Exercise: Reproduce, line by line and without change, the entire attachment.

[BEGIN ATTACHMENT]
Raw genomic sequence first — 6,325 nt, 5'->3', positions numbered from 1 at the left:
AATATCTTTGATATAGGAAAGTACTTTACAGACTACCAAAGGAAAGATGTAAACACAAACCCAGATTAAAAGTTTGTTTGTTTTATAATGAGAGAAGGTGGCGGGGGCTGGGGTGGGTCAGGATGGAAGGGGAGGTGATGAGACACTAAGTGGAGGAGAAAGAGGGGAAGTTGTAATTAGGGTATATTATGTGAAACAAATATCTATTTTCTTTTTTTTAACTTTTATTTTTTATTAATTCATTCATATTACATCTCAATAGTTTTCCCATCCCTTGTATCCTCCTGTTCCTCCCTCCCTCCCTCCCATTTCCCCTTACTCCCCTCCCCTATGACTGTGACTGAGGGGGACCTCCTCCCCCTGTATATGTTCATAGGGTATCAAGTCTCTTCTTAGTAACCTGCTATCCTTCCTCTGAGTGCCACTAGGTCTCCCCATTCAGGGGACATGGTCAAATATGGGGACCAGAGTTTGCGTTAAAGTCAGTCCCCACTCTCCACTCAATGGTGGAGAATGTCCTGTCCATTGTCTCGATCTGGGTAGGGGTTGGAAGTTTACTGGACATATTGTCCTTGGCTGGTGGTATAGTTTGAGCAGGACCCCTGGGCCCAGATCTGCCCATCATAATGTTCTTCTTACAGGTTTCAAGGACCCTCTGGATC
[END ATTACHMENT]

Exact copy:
Raw genomic sequence first — 6,325 nt, 5'->3', positions numbered from 1 at the left:
AATATCTTTGATATAGGAAAGTACTTTACAGACTACCAAAGGAAAGATGTAAACACAAACCCAGATTAAAAGTTTGTTTGTTTTATAATGAGAGAAGGTGGCGGGGGCTGGGGTGGGTCAGGATGGAAGGGGAGGTGATGAGACACTAAGTGGAGGAGAAAGAGGGGAAGTTGTAATTAGGGTATATTATGTGAAACAAATATCTATTTTCTTTTTTTTAACTTTTATTTTTTATTAATTCATTCATATTACATCTCAATAGTTTTCCCATCCCTTGTATCCTCCTGTTCCTCCCTCCCTCCCTCCCATTTCCCCTTACTCCCCTCCCCTATGACTGTGACTGAGGGGGACCTCCTCCCCCTGTATATGTTCATAGGGTATCAAGTCTCTTCTTAGTAACCTGCTATCCTTCCTCTGAGTGCCACTAGGTCTCCCCATTCAGGGGACATGGTCAAATATGGGGACCAGAGTTTGCGTTAAAGTCAGTCCCCACTCTCCACTCAATGGTGGAGAATGTCCTGTCCATTGTCTCGATCTGGGTAGGGGTTGGAAGTTTACTGGACATATTGTCCTTGGCTGGTGGTATAGTTTGAGCAGGACCCCTGGGCCCAGATCTGCCCATCATAATGTTCTTCTTACAGGTTTCAAGGACCCTCTGGATC